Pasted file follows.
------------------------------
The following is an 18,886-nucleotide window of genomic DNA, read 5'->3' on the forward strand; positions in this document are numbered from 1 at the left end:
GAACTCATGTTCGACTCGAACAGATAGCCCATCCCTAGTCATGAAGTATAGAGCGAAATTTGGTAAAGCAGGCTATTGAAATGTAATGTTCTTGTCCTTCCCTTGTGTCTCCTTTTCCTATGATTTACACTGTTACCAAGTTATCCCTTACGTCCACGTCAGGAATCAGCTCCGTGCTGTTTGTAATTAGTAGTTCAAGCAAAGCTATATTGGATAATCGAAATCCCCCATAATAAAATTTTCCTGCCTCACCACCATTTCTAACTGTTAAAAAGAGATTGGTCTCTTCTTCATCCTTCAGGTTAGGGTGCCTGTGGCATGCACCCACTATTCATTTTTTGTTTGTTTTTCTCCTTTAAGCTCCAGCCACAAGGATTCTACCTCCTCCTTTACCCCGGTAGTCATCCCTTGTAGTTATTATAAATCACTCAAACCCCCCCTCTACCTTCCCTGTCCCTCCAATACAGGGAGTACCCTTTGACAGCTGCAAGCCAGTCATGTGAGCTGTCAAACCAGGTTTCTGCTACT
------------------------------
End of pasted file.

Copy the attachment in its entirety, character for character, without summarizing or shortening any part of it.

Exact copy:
The following is an 18,886-nucleotide window of genomic DNA, read 5'->3' on the forward strand; positions in this document are numbered from 1 at the left end:
GAACTCATGTTCGACTCGAACAGATAGCCCATCCCTAGTCATGAAGTATAGAGCGAAATTTGGTAAAGCAGGCTATTGAAATGTAATGTTCTTGTCCTTCCCTTGTGTCTCCTTTTCCTATGATTTACACTGTTACCAAGTTATCCCTTACGTCCACGTCAGGAATCAGCTCCGTGCTGTTTGTAATTAGTAGTTCAAGCAAAGCTATATTGGATAATCGAAATCCCCCATAATAAAATTTTCCTGCCTCACCACCATTTCTAACTGTTAAAAAGAGATTGGTCTCTTCTTCATCCTTCAGGTTAGGGTGCCTGTGGCATGCACCCACTATTCATTTTTTGTTTGTTTTTCTCCTTTAAGCTCCAGCCACAAGGATTCTACCTCCTCCTTTACCCCGGTAGTCATCCCTTGTAGTTATTATAAATCACTCAAACCCCCCCTCTACCTTCCCTGTCCCTCCAATACAGGGAGTACCCTTTGACAGCTGCAAGCCAGTCATGTGAGCTGTCAAACCAGGTTTCTGCTACT